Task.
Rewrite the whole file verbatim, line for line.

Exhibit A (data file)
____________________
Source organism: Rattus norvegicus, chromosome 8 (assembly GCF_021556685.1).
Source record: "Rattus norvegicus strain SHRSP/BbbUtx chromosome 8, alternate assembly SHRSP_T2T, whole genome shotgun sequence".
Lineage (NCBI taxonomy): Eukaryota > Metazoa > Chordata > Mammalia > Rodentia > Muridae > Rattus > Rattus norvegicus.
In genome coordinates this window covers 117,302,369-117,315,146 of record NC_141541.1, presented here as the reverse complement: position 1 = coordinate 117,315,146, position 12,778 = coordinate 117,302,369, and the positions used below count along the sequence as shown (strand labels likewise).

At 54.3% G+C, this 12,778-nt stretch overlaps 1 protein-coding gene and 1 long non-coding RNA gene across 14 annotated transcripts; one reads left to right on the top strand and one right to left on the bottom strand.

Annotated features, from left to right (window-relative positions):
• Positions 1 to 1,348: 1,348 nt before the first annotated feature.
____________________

Source organism: Rattus norvegicus, chromosome 8 (assembly GCF_021556685.1).
Source record: "Rattus norvegicus strain SHRSP/BbbUtx chromosome 8, alternate assembly SHRSP_T2T, whole genome shotgun sequence".
Lineage (NCBI taxonomy): Eukaryota > Metazoa > Chordata > Mammalia > Rodentia > Muridae > Rattus > Rattus norvegicus.
In genome coordinates this window covers 117,302,369-117,315,146 of record NC_141541.1, presented here as the reverse complement: position 1 = coordinate 117,315,146, position 12,778 = coordinate 117,302,369, and the positions used below count along the sequence as shown (strand labels likewise).

At 54.3% G+C, this 12,778-nt stretch overlaps 1 protein-coding gene and 1 long non-coding RNA gene across 14 annotated transcripts; one reads left to right on the top strand and one right to left on the bottom strand.

Annotated features, from left to right (window-relative positions):
• Positions 1 to 1,348: 1,348 nt before the first annotated feature.